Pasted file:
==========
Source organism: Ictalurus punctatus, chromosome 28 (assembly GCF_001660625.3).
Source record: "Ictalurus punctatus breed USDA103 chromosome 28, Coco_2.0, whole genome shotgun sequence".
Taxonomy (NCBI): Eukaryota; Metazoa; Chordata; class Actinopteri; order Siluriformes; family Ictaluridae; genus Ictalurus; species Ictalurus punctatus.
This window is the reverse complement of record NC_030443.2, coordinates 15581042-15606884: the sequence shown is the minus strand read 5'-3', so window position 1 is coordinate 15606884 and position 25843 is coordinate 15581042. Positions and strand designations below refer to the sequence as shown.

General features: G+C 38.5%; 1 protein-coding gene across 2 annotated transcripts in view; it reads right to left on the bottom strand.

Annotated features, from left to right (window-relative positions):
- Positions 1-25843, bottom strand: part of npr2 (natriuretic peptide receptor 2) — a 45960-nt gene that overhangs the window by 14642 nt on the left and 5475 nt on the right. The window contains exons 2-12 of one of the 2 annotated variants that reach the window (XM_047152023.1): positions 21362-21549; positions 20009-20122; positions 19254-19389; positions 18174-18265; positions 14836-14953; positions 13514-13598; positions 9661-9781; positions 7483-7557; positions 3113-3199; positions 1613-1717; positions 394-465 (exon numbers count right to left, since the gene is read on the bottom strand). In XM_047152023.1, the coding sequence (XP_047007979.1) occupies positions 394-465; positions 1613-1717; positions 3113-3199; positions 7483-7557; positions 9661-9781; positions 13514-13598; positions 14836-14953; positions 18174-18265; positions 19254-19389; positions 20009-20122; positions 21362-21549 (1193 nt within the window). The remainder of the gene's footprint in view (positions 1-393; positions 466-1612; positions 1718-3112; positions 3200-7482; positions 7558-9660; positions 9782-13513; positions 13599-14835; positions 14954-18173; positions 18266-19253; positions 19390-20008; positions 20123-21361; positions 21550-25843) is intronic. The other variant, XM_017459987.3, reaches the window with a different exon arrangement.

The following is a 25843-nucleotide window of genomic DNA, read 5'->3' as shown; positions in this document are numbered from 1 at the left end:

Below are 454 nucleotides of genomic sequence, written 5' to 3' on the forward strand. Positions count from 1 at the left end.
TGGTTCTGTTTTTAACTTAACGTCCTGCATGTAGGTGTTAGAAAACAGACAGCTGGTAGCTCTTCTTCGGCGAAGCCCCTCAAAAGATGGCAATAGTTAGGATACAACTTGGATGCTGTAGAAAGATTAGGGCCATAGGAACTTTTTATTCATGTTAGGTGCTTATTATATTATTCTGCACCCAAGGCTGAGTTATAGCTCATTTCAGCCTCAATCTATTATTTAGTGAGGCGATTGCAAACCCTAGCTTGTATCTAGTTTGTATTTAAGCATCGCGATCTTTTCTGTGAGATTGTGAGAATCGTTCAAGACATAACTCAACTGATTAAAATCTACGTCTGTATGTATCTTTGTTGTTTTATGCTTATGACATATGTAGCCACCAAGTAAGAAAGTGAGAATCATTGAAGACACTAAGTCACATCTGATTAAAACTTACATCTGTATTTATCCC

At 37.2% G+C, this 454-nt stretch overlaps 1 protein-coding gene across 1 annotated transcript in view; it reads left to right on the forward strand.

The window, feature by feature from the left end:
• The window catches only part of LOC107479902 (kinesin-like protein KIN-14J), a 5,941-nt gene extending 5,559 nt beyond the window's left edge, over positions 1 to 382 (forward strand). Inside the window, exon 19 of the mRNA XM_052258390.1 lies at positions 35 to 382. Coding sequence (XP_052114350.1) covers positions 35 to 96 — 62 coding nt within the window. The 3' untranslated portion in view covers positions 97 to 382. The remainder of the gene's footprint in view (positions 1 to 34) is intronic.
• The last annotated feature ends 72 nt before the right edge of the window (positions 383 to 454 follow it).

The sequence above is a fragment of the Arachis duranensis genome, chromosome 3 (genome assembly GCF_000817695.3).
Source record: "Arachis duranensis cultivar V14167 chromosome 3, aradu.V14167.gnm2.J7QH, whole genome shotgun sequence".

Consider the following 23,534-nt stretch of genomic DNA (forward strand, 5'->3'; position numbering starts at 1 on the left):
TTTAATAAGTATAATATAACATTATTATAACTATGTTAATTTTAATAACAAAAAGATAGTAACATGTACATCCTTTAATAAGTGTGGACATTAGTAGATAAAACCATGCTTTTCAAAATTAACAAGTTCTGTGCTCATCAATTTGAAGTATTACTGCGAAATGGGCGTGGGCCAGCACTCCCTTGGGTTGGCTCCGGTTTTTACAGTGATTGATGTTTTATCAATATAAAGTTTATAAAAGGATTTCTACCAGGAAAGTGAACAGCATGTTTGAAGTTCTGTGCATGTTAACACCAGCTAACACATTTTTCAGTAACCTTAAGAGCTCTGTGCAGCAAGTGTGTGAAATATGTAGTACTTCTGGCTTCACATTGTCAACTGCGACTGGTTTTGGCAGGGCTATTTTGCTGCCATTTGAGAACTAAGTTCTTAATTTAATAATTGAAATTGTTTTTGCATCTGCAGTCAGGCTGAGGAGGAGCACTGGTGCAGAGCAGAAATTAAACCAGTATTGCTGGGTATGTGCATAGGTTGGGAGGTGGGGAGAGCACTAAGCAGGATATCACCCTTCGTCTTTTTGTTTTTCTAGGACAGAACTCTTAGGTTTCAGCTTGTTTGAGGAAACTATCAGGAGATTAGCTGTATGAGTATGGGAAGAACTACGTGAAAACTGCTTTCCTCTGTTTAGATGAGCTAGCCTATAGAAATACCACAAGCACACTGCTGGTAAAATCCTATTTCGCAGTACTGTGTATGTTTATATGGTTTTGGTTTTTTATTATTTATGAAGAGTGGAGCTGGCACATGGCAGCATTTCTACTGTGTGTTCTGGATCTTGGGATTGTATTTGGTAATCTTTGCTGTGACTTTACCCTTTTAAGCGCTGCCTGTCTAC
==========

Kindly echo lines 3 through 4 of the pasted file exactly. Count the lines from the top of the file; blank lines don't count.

Taxonomy (NCBI): Eukaryota; Metazoa; Chordata; class Actinopteri; order Siluriformes; family Ictaluridae; genus Ictalurus; species Ictalurus punctatus.
This window is the reverse complement of record NC_030443.2, coordinates 15581042-15606884: the sequence shown is the minus strand read 5'-3', so window position 1 is coordinate 15606884 and position 25843 is coordinate 15581042. Positions and strand designations below refer to the sequence as shown.